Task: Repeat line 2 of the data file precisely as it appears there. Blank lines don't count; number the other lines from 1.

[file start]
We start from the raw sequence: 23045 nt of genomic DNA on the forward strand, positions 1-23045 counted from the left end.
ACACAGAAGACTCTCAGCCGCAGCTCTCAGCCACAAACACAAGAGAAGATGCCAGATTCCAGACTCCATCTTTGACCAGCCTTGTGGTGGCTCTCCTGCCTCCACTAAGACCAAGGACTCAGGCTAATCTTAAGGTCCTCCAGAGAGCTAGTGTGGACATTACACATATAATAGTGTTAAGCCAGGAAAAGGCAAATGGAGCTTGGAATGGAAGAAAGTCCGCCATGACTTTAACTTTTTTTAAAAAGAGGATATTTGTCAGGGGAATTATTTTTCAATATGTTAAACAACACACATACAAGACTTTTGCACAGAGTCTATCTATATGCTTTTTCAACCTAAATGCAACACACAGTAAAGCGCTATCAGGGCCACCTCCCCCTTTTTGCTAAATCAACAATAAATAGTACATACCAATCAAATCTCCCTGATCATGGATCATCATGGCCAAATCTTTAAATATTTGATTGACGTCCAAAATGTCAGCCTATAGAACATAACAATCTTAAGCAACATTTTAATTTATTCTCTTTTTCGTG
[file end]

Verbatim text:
ACACAGAAGACTCTCAGCCGCAGCTCTCAGCCACAAACACAAGAGAAGATGCCAGATTCCAGACTCCATCTTTGACCAGCCTTGTGGTGGCTCTCCTGCCTCCACTAAGACCAAGGACTCAGGCTAATCTTAAGGTCCTCCAGAGAGCTAGTGTGGACATTACACATATAATAGTGTTAAGCCAGGAAAAGGCAAATGGAGCTTGGAATGGAAGAAAGTCCGCCATGACTTTAACTTTTTTTAAAAAGAGGATATTTGTCAGGGGAATTATTTTTCAATATGTTAAACAACACACATACAAGACTTTTGCACAGAGTCTATCTATATGCTTTTTCAACCTAAATGCAACACACAGTAAAGCGCTATCAGGGCCACCTCCCCCTTTTTGCTAAATCAACAATAAATAGTACATACCAATCAAATCTCCCTGATCATGGATCATCATGGCCAAATCTTTAAATATTTGATTGACGTCCAAAATGTCAGCCTATAGAACATAACAATCTTAAGCAACATTTTAATTTATTCTCTTTTTCGTG